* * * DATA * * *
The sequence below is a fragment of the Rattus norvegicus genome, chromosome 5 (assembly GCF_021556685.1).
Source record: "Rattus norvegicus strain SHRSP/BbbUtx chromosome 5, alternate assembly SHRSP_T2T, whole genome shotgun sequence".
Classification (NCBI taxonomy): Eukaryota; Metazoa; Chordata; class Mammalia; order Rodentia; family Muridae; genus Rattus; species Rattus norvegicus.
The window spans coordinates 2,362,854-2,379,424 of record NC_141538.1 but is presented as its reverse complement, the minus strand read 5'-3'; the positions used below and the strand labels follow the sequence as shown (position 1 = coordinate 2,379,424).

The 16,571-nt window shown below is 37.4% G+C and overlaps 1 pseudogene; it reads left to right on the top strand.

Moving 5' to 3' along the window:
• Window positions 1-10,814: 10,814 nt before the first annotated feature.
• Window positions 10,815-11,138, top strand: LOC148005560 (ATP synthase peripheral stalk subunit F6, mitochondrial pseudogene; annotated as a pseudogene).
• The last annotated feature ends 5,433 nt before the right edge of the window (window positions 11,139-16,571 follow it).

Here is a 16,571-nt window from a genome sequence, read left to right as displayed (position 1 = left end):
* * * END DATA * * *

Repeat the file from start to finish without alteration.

The sequence below is a fragment of the Rattus norvegicus genome, chromosome 5 (assembly GCF_021556685.1).
Source record: "Rattus norvegicus strain SHRSP/BbbUtx chromosome 5, alternate assembly SHRSP_T2T, whole genome shotgun sequence".
Classification (NCBI taxonomy): Eukaryota; Metazoa; Chordata; class Mammalia; order Rodentia; family Muridae; genus Rattus; species Rattus norvegicus.
The window spans coordinates 2,362,854-2,379,424 of record NC_141538.1 but is presented as its reverse complement, the minus strand read 5'-3'; the positions used below and the strand labels follow the sequence as shown (position 1 = coordinate 2,379,424).

The 16,571-nt window shown below is 37.4% G+C and overlaps 1 pseudogene; it reads left to right on the top strand.

Moving 5' to 3' along the window:
• Window positions 1-10,814: 10,814 nt before the first annotated feature.
• Window positions 10,815-11,138, top strand: LOC148005560 (ATP synthase peripheral stalk subunit F6, mitochondrial pseudogene; annotated as a pseudogene).
• The last annotated feature ends 5,433 nt before the right edge of the window (window positions 11,139-16,571 follow it).

Here is a 16,571-nt window from a genome sequence, read left to right as displayed (position 1 = left end):